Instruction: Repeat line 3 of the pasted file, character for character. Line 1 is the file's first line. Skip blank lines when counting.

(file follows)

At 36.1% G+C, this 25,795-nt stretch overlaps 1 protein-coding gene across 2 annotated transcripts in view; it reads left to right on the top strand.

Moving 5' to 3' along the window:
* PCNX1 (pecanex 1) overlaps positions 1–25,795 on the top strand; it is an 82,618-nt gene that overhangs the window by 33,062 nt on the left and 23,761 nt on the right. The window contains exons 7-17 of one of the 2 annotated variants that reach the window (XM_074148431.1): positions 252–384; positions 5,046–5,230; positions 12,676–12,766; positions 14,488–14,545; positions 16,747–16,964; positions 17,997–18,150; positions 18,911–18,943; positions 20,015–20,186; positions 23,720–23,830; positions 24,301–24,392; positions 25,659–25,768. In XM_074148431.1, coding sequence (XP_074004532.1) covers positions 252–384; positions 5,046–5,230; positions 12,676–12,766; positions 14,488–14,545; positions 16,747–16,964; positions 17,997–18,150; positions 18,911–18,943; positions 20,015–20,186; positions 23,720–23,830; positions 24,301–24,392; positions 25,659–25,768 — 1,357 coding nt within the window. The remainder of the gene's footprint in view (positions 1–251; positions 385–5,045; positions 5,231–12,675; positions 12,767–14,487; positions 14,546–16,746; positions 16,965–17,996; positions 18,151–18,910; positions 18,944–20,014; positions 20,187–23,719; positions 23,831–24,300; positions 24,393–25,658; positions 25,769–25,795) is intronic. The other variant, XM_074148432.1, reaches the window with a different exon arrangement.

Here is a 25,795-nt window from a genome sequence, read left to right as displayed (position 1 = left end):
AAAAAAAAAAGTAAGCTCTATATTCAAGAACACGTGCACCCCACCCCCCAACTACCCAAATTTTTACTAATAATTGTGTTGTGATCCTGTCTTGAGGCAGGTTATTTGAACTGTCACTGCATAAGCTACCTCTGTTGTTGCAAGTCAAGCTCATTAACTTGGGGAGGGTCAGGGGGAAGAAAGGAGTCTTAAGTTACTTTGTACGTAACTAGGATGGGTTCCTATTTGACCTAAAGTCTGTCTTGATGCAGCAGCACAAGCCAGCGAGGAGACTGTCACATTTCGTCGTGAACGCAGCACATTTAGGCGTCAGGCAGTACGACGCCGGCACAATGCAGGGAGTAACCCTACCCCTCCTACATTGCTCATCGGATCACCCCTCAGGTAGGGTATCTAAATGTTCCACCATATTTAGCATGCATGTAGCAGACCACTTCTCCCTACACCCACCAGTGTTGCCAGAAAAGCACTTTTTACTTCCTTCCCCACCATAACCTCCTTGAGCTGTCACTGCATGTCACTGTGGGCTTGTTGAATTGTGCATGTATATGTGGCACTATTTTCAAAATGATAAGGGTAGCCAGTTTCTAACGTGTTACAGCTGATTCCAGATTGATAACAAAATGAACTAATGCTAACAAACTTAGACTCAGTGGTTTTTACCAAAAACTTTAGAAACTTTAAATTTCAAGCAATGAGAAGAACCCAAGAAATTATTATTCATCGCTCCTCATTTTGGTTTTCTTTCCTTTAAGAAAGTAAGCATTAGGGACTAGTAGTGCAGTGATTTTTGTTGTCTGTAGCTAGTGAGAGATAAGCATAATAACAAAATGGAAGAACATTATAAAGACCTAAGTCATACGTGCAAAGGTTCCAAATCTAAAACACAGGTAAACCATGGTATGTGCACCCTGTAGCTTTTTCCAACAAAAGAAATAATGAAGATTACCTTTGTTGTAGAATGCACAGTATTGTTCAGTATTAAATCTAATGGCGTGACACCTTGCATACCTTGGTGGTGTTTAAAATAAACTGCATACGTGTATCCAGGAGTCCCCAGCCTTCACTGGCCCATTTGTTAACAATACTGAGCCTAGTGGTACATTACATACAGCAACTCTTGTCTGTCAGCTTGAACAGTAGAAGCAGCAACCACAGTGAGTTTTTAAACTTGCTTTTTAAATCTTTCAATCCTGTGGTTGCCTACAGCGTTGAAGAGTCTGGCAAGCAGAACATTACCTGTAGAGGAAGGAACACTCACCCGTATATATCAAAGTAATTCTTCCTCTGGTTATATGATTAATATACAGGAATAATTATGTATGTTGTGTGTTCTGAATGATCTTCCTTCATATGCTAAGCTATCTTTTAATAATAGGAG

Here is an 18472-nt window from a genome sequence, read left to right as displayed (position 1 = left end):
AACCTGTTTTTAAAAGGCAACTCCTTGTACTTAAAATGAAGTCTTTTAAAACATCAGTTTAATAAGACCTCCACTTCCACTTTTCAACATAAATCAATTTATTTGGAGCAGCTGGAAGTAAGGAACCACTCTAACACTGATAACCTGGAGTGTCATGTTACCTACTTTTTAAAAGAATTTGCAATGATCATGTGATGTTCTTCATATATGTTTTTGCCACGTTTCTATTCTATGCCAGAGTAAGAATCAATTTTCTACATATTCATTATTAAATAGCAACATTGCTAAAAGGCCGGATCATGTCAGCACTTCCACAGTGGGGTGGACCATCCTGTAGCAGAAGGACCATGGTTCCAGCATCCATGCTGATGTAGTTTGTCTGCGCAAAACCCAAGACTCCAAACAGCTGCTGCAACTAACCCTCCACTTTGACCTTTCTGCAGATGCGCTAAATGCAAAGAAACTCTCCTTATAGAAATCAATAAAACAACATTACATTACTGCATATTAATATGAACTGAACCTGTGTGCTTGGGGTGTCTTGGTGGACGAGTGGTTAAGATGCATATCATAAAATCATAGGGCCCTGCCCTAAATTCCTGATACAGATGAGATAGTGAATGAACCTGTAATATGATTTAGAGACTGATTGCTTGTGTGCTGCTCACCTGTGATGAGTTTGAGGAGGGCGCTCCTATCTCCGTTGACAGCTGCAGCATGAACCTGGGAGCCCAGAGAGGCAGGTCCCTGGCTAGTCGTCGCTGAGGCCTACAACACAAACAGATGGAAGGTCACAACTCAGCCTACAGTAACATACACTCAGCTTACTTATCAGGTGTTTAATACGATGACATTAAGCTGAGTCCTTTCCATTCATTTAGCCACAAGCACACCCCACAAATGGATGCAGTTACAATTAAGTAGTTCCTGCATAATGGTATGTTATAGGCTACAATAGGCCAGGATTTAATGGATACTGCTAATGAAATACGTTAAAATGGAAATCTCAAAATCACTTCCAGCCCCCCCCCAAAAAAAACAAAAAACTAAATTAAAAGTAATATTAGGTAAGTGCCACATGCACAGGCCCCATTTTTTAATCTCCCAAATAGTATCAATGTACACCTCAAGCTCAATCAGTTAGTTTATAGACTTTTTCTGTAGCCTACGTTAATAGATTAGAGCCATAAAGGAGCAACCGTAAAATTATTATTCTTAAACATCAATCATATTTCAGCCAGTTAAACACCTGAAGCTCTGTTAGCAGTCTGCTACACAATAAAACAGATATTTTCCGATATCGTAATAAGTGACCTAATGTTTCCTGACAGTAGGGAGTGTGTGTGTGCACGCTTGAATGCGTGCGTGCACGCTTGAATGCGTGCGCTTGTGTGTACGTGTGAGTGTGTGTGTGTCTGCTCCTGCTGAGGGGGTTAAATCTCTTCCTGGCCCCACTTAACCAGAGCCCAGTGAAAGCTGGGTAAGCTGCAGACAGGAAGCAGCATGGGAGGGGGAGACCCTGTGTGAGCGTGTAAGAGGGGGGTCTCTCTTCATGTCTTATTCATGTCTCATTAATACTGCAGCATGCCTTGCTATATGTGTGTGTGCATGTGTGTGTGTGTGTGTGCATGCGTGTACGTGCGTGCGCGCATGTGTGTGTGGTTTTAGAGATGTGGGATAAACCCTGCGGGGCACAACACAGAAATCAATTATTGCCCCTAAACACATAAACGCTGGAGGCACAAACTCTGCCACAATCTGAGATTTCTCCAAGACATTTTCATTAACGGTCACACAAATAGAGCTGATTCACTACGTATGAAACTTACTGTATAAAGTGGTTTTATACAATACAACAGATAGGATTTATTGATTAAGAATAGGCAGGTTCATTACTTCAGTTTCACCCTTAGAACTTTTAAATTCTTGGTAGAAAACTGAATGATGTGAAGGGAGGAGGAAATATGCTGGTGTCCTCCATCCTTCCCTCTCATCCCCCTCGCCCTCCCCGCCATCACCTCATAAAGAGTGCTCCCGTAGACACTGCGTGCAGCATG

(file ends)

* PCNX1 (pecanex 1) overlaps positions 1–25,795 on the top strand; it is an 82,618-nt gene that overhangs the window by 33,062 nt on the left and 23,761 nt on the right. The window contains exons 7-17 of one of the 2 annotated variants that reach the window (XM_074148431.1): positions 252–384; positions 5,046–5,230; positions 12,676–12,766; positions 14,488–14,545; positions 16,747–16,964; positions 17,997–18,150; positions 18,911–18,943; positions 20,015–20,186; positions 23,720–23,830; positions 24,301–24,392; positions 25,659–25,768. In XM_074148431.1, coding sequence (XP_074004532.1) covers positions 252–384; positions 5,046–5,230; positions 12,676–12,766; positions 14,488–14,545; positions 16,747–16,964; positions 17,997–18,150; positions 18,911–18,943; positions 20,015–20,186; positions 23,720–23,830; positions 24,301–24,392; positions 25,659–25,768 — 1,357 coding nt within the window. The remainder of the gene's footprint in view (positions 1–251; positions 385–5,045; positions 5,231–12,675; positions 12,767–14,487; positions 14,546–16,746; positions 16,965–17,996; positions 18,151–18,910; positions 18,944–20,014; positions 20,187–23,719; positions 23,831–24,300; positions 24,393–25,658; positions 25,769–25,795) is intronic. The other variant, XM_074148432.1, reaches the window with a different exon arrangement.